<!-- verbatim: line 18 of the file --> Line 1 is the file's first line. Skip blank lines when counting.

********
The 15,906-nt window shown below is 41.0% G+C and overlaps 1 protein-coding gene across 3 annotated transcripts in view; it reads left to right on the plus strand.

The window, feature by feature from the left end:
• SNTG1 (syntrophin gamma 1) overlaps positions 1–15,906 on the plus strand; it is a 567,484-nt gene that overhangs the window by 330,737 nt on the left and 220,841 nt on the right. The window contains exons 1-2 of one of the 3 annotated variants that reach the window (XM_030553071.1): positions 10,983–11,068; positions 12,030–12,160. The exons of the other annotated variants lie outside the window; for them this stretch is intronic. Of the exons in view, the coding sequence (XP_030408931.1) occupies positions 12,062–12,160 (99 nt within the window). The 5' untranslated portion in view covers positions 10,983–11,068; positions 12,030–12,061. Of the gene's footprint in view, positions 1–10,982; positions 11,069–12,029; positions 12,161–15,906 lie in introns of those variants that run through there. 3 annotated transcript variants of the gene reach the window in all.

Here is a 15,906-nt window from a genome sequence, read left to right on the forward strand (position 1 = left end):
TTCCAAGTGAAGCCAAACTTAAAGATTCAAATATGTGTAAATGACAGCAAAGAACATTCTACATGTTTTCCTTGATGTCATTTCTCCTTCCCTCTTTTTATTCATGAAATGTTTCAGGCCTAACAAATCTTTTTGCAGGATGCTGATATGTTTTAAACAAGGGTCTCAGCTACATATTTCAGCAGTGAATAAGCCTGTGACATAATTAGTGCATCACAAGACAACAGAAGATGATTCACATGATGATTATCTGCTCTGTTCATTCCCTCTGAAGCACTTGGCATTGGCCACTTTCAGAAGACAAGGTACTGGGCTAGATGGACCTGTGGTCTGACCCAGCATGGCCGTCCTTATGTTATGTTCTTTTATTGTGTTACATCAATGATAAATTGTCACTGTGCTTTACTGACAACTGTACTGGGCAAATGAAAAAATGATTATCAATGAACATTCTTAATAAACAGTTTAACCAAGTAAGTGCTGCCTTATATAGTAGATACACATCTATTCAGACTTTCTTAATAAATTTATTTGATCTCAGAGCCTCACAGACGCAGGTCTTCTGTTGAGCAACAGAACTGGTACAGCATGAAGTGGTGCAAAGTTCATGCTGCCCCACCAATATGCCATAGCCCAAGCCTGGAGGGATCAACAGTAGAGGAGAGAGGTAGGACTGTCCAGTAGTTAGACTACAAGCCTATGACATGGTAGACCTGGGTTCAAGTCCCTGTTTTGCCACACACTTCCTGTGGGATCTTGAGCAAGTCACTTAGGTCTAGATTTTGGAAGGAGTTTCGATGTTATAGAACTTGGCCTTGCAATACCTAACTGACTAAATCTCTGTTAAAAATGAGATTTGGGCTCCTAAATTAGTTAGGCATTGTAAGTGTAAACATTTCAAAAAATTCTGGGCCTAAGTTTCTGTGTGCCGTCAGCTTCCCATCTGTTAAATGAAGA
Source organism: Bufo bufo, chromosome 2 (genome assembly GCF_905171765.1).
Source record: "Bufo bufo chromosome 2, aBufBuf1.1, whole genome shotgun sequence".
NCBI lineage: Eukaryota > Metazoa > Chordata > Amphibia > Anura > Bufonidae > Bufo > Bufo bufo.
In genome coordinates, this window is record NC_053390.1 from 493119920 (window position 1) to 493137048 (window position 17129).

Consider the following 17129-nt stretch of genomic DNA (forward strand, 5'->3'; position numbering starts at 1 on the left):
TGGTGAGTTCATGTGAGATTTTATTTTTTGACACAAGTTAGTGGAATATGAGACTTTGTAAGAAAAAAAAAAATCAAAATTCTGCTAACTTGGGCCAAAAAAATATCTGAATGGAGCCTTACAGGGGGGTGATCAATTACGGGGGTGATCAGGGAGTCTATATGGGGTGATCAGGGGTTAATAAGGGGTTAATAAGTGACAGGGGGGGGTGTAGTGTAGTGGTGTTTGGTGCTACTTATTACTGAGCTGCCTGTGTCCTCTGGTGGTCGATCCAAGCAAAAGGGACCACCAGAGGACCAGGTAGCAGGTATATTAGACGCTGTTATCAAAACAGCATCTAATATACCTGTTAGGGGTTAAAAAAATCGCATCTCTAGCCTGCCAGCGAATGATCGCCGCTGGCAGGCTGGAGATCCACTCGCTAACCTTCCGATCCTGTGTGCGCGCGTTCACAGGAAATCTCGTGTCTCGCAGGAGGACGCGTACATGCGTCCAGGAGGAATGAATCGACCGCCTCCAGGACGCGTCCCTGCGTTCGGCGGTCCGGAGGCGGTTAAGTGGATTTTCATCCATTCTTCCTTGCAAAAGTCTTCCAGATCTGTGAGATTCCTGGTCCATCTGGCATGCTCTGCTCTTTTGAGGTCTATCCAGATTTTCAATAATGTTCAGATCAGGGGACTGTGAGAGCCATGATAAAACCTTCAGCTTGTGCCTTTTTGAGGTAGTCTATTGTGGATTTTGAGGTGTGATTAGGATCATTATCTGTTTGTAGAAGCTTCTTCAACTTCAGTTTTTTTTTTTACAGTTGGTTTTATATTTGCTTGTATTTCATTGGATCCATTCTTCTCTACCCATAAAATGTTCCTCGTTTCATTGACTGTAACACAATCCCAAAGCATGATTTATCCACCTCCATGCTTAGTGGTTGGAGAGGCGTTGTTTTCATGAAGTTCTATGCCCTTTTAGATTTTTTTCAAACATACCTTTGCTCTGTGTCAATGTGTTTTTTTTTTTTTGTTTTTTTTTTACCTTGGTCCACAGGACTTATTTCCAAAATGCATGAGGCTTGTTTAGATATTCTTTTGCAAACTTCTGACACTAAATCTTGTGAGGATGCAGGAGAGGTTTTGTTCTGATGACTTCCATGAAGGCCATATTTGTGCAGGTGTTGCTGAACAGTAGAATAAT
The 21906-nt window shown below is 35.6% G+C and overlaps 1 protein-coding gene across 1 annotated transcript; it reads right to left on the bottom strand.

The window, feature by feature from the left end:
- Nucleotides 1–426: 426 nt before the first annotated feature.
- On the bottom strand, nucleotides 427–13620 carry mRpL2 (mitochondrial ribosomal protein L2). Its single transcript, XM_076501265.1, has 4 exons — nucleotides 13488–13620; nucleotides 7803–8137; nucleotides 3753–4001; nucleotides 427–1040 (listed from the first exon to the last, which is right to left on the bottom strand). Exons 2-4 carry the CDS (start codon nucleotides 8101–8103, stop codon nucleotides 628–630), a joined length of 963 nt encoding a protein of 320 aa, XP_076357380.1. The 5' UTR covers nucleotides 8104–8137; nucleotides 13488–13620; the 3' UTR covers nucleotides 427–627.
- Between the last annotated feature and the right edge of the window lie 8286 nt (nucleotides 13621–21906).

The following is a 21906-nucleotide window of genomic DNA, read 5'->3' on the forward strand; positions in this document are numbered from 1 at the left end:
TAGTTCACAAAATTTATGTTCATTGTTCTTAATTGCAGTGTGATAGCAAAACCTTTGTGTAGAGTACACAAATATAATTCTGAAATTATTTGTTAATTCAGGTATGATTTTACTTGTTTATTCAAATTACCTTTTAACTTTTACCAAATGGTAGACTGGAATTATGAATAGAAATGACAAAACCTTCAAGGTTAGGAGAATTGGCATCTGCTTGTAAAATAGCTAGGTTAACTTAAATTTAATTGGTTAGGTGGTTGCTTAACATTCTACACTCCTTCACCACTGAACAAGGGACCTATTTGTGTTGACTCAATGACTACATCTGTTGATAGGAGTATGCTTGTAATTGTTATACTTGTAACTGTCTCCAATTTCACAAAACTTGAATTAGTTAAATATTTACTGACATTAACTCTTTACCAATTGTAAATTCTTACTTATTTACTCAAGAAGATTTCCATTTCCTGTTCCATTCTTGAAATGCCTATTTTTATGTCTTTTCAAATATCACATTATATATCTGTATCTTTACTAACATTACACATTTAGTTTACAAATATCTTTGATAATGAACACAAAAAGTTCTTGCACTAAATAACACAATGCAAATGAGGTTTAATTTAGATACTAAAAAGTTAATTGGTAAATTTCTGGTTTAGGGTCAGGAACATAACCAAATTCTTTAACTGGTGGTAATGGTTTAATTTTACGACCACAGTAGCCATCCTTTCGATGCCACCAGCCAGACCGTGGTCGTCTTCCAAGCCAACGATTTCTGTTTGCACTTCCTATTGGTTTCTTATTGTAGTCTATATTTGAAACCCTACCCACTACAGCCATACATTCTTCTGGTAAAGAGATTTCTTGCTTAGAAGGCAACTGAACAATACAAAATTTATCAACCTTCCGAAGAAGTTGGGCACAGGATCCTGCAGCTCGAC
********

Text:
TAGTTCACAAAATTTATGTTCATTGTTCTTAATTGCAGTGTGATAGCAAAACCTTTGTGTAGAGTACACAAATATAATTCTGAAATTATTTGTTAATTCAGGTATGATTTTACTTGTTTATTCAAATTACCTTTTAACTTTTACCAAATGGTAGACTGGAATTATGAATAGAAATGACAAAACCTTCAAGGTTAGGAGAATTGGCATCTGCTTGTAAAATAGCTAGGTTAACTTAAATTTAATTGGTTAGGTGGTTGCTTAACATTCTACACTCCTTCACCACTGAACAAGGGACCTATTTGTGTTGACTCAATGACTACATCTGTTGATAGGAGTATGCTTGTAATTGTTATACTTGTAACTGTCTCCAATTTCACAAAACTTGAATTAGTTAAATATTTACTGACATTAACTCTTTACCAATTGTAAATTCTTACTTATTTACTCAAGAAGATTTCCATTTCCTGTTCCATTCTTGAAATGCCTATTTTTATGTCTTTTCAAATATCACATTATATATCTGTATCTTTACTAACATTACACATTTAGTTTACAAATATCTTTGATAATGAACACAAAAAGTTCTTGCACTAAATAACACAATGCAAATGAGGTTTAATTTAGATACTAAAAAGTTAATTGGTAAATTTCTGGTTTAGGGTCAGGAACATAACCAAATTCTTTAACTGGTGGTAATGGTTTAATTTTACGACCACAGTAGCCATCCTTTCGATGCCACCAGCCAGACCGTGGTCGTCTTCCAAGCCAACGATTTCTGTTTGCACTTCCTATTGGTTTCTTATTGTAGTCTATATTTGAAACCCTACCCACTACAGCCATACATTCTTCTGGTAAAGAGATTTCTTGCTTAGAAGGCAACTGAACAATACAAAATTTATCAACCTTCCGAAGAAGTTGGGCACAGGATCCTGCAGCTCGAC